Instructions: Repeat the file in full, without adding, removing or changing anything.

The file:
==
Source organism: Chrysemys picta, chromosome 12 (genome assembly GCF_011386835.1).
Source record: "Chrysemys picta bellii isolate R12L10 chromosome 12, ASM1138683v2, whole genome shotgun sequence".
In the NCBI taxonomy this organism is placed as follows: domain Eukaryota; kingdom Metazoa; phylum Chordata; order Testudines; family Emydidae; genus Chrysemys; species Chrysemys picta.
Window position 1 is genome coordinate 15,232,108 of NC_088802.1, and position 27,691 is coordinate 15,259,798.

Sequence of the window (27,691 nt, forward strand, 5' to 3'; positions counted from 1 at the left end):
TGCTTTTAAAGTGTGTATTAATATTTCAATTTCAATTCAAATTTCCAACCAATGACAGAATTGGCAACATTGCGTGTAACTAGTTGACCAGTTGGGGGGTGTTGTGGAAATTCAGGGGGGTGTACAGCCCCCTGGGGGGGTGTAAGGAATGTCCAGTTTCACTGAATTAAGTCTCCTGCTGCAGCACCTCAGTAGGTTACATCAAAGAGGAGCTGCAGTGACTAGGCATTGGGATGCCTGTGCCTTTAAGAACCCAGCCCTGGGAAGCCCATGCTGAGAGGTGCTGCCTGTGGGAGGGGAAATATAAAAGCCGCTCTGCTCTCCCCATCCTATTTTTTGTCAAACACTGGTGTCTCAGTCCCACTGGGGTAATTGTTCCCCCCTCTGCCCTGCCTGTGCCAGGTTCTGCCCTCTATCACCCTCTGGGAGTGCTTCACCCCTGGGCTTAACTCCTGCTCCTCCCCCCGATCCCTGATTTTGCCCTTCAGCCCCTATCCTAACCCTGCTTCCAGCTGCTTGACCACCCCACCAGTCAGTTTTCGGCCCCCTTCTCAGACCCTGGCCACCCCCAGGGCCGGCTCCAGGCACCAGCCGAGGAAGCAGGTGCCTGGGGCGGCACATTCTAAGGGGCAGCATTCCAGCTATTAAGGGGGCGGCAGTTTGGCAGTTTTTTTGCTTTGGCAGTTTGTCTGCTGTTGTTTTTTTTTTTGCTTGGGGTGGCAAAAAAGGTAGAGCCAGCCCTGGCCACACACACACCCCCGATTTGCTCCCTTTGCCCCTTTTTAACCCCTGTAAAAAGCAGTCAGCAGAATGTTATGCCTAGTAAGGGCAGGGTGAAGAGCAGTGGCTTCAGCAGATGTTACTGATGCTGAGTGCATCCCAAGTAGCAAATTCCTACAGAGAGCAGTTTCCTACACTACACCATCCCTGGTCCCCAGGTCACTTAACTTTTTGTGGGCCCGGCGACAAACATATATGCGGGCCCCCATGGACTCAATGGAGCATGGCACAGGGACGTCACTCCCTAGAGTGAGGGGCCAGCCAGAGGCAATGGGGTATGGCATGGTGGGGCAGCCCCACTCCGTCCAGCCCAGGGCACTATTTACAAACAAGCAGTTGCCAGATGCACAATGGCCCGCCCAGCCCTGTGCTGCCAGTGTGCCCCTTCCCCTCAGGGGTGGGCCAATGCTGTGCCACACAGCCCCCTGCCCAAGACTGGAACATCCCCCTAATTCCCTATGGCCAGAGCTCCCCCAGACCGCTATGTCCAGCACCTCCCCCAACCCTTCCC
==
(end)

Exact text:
Source organism: Chrysemys picta, chromosome 12 (genome assembly GCF_011386835.1).
Source record: "Chrysemys picta bellii isolate R12L10 chromosome 12, ASM1138683v2, whole genome shotgun sequence".
In the NCBI taxonomy this organism is placed as follows: domain Eukaryota; kingdom Metazoa; phylum Chordata; order Testudines; family Emydidae; genus Chrysemys; species Chrysemys picta.
Window position 1 is genome coordinate 15,232,108 of NC_088802.1, and position 27,691 is coordinate 15,259,798.

Sequence of the window (27,691 nt, forward strand, 5' to 3'; positions counted from 1 at the left end):
TGCTTTTAAAGTGTGTATTAATATTTCAATTTCAATTCAAATTTCCAACCAATGACAGAATTGGCAACATTGCGTGTAACTAGTTGACCAGTTGGGGGGTGTTGTGGAAATTCAGGGGGGTGTACAGCCCCCTGGGGGGGTGTAAGGAATGTCCAGTTTCACTGAATTAAGTCTCCTGCTGCAGCACCTCAGTAGGTTACATCAAAGAGGAGCTGCAGTGACTAGGCATTGGGATGCCTGTGCCTTTAAGAACCCAGCCCTGGGAAGCCCATGCTGAGAGGTGCTGCCTGTGGGAGGGGAAATATAAAAGCCGCTCTGCTCTCCCCATCCTATTTTTTGTCAAACACTGGTGTCTCAGTCCCACTGGGGTAATTGTTCCCCCCTCTGCCCTGCCTGTGCCAGGTTCTGCCCTCTATCACCCTCTGGGAGTGCTTCACCCCTGGGCTTAACTCCTGCTCCTCCCCCCGATCCCTGATTTTGCCCTTCAGCCCCTATCCTAACCCTGCTTCCAGCTGCTTGACCACCCCACCAGTCAGTTTTCGGCCCCCTTCTCAGACCCTGGCCACCCCCAGGGCCGGCTCCAGGCACCAGCCGAGGAAGCAGGTGCCTGGGGCGGCACATTCTAAGGGGCAGCATTCCAGCTATTAAGGGGGCGGCAGTTTGGCAGTTTTTTTGCTTTGGCAGTTTGTCTGCTGTTGTTTTTTTTTTTGCTTGGGGTGGCAAAAAAGGTAGAGCCAGCCCTGGCCACACACACACCCCCGATTTGCTCCCTTTGCCCCTTTTTAACCCCTGTAAAAAGCAGTCAGCAGAATGTTATGCCTAGTAAGGGCAGGGTGAAGAGCAGTGGCTTCAGCAGATGTTACTGATGCTGAGTGCATCCCAAGTAGCAAATTCCTACAGAGAGCAGTTTCCTACACTACACCATCCCTGGTCCCCAGGTCACTTAACTTTTTGTGGGCCCGGCGACAAACATATATGCGGGCCCCCATGGACTCAATGGAGCATGGCACAGGGACGTCACTCCCTAGAGTGAGGGGCCAGCCAGAGGCAATGGGGTATGGCATGGTGGGGCAGCCCCACTCCGTCCAGCCCAGGGCACTATTTACAAACAAGCAGTTGCCAGATGCACAATGGCCCGCCCAGCCCTGTGCTGCCAGTGTGCCCCTTCCCCTCAGGGGTGGGCCAATGCTGTGCCACACAGCCCCCTGCCCAAGACTGGAACATCCCCCTAATTCCCTATGGCCAGAGCTCCCCCAGACCGCTATGTCCAGCACCTCCCCCAACCCTTCCC